Surveying European Women's History since the Millenium: A Comparative Review
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Surveying European Women's History since the Millenium:
A Comparative Review
Barbara Caine and Glenda Sluga. Gendering European History, 1780–1920. London and New York: Leicester University Press, 2000. 230 pp. ISBN 0-7185-0131-4 (cl); 0-7815-0132-2 (pb).
Lynn Abrams. The Making of Modern Woman: Europe 1789–1918. London: Longman, an imprint of Pearson Education, 2002. x + 382 pp. ISBN 0-582-41410-5 (pb).
Fiona Montgomery and Christine Collette, eds. The European Women's History Reader. London and New York: Routledge, 2002. x + 380 pp. ISBN 0-415-22081-5 (cl); 0-415-22082-3 (pb).
Gisela Bock. Women in European History. Translated by Allison Brown. The Making of Europe Series. Oxford: Blackwell, 2002. x + 304 pp. ISBN 0-631-23191-9 (cl); 0-631-19145-3 (pb). [End Page 154]
Mary S. Hartman. The Household and the Making of History: A Subversive View of the Western Past. Cambridge: Cambridge University Press, 2004. xi + 297 pp. ISBN 0-521-82972-0 (cl); 0-521-53669-3 (pb).
Rachel G. Fuchs and Victoria E. Thompson. Women in Nineteenth-Century Europe. Gender and History. Houndmills, UK: Palgrave Macmillan, 2005. viii + 208 pp. ISBN 0-333-67605-X (cl); 0-333-67606-8 (pb).
Mary Jo Maynes, Birgitte Søland, and Christina Benninghaus, eds. Secret Gardens, Satanic Mills: Placing Girls in European History, 1750–1960. Bloomington: Indiana University Press, 2005. x + 312 pp. ISBN 0-253-34449-2 (cl); 0-253-21710-5 (pb).
Deborah Simonton, ed. The Routledge History of Women in Europe since 1700. London: Routledge, 2006. xvii + 397 pp. ISBN 0-415-30103-3 (cl); 0-415-43813-6 (pb).
Ann Taylor Allen. Women in Twentieth-Century Europe. Gender and History. New York and Houndmills, UK: Palgrave Macmillan, 2008. ix + 208 pp. ISBN 1-403-94192-0 (cl); 1-403-94193-9 (pb).

Attempts to survey modern European women's history have come a long way since the 1970s. From Becoming Visible: Women in European History, edited by Renate Bridenthal and Claudia Koonz (1977; 1987; 1997), to the remarkable five volume History of Women in the West, edited and overseen by Georges Duby and Michelle Perrot (English edition, 1992–94), via Patricia Branca's brief, role-centered Women in Europe since 1750 (1978), Priscilla Robertson's eccentric and entertaining An Experience of Women: Pattern and Change in Nineteenth-Century Europe (1984), and Marilyn J. Boxer's and Jean H. Quataert's innovative thematic approach in Connecting Spheres: Women in the Western World, 1500 to the Present (1987; 2000), we can now draw on a vastly broader scope of knowledge about women of every rank, religion, and situation (urban or rural).1 These edited essay collections, while chronologically comprehensive, never pretended to be synthetic or truly comparative as did Bonnie G. Smith's 560 page synthesis Changing Lives: Women in European History Since 1700 (1989).2 Undoubtedly the most ambitious synthetic effort to date is A History of Their Own: Women in Europe from Prehistory to the Present, by Bonnie S. Anderson and Judith P. Zinsser (1988; 2000).3 There is no doubt that women's history is infinitely richer, vastly more informed, nuanced, complex and comprehensive, reflecting the diversity of the women being studied as well as the mass of findings. But have we arrived at a truly comprehensive, comparative history of European women?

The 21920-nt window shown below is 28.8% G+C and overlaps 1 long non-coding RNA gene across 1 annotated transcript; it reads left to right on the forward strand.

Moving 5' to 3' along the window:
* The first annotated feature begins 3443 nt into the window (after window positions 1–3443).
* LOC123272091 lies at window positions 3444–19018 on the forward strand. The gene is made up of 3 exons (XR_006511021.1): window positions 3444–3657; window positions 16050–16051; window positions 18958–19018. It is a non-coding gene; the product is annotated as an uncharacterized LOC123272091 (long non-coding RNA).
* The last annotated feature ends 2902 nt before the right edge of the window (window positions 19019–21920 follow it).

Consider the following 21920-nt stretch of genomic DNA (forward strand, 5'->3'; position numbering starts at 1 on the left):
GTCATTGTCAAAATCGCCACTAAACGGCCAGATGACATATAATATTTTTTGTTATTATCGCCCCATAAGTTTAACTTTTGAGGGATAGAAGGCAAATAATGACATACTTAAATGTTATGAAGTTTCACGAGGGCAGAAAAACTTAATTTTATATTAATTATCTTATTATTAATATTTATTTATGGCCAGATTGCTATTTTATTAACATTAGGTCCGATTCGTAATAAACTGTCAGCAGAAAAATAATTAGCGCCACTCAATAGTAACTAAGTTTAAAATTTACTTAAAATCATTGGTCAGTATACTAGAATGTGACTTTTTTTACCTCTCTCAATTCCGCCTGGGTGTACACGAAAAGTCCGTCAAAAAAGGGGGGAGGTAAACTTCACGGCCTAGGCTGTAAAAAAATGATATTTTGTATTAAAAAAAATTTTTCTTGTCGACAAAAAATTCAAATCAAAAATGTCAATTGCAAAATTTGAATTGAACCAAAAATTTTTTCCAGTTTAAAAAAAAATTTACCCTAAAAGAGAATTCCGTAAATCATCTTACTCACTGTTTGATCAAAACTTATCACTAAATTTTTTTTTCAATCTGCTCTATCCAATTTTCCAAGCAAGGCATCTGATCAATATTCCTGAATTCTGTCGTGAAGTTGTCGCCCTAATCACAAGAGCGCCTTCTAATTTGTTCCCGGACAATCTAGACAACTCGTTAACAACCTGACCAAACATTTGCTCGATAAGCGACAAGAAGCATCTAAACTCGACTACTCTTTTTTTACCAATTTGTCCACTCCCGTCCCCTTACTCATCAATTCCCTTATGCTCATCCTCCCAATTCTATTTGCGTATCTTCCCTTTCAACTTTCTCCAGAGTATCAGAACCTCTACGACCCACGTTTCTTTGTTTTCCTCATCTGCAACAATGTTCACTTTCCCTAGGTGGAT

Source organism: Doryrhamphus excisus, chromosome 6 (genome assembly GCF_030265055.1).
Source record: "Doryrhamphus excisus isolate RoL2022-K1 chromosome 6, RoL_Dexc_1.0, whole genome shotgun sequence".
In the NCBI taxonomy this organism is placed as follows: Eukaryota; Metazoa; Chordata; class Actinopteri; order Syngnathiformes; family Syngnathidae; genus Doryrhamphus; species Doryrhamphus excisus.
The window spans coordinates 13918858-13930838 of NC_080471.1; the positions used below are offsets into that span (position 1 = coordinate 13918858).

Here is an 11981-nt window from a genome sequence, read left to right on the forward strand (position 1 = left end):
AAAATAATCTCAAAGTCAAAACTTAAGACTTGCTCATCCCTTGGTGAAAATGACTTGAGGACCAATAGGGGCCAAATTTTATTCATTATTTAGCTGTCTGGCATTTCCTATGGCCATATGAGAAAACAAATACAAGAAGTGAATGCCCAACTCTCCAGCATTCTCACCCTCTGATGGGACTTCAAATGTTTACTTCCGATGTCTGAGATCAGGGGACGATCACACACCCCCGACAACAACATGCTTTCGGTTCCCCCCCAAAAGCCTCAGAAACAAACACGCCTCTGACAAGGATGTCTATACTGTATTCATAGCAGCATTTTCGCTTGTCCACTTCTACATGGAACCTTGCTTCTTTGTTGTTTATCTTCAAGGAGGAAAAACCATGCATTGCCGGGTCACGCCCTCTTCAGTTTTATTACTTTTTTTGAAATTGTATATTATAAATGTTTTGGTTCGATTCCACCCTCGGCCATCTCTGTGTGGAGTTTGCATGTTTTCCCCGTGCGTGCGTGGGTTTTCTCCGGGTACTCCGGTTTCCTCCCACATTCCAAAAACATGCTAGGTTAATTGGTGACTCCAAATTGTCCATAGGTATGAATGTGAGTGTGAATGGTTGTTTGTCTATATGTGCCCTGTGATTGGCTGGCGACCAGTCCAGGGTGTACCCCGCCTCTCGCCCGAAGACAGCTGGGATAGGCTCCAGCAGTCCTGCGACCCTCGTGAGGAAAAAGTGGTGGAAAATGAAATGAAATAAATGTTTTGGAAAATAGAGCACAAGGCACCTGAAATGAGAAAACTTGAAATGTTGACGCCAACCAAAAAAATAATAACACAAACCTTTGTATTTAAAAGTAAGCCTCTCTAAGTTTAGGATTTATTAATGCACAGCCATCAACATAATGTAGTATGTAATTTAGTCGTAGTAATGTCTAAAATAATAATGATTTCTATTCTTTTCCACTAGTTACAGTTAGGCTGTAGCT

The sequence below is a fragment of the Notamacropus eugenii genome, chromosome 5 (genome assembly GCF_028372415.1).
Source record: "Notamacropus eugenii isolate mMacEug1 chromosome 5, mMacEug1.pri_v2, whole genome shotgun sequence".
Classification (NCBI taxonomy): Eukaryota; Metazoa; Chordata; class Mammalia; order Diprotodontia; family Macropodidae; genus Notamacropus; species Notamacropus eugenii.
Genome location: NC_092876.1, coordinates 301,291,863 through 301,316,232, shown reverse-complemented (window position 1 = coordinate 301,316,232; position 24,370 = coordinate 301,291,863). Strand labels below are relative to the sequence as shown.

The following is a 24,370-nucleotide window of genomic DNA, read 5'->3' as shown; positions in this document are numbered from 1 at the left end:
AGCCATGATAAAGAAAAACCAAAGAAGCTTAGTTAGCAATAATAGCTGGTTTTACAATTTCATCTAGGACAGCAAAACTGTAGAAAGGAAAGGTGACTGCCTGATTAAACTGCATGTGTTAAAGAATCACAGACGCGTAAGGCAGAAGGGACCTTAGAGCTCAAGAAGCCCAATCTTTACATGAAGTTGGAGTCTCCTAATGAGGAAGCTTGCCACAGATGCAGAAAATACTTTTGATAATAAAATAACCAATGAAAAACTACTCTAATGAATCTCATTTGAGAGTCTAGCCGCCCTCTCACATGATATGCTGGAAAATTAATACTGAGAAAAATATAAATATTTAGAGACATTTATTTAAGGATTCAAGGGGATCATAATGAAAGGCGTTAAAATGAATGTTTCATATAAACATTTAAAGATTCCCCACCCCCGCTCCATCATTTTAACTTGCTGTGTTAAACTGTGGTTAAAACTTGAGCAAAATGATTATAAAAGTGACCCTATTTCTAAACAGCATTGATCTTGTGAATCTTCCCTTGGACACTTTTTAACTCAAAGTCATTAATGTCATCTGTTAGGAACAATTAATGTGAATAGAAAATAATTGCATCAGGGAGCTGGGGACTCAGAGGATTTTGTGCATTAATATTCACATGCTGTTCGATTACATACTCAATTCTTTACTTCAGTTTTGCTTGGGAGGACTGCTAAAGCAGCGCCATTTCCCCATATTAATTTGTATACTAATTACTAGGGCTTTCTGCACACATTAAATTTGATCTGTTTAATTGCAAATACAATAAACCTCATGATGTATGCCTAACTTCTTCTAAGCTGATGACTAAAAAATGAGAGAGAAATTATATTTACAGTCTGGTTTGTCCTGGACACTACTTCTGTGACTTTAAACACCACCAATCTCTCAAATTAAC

We now know enough to launch studies that explore similarities and differences, along with change over time and space. Yet comparative work that bridges more than two countries remains at an early stage. The expertise of most Anglophone scholars, largely national and monolingual (or, at best, bilingual) limits their capacity to work in the primary sources of more than a few prominent European countries, a handicap that becomes increasingly apparent as women's history scholarship in Hungarian, Russian, various Slavic languages, and Greek advances. Reliance on secondary works, especially in English or French, becomes increasingly necessary and increasingly problematic. Scholars based in Europe, notably Anne Cova, now spearhead efforts to encourage comparative analysis among other European-based women's historians. With few exceptions, however, these [End Page 155] colleagues remain bounded, even more than we Anglophones, by the...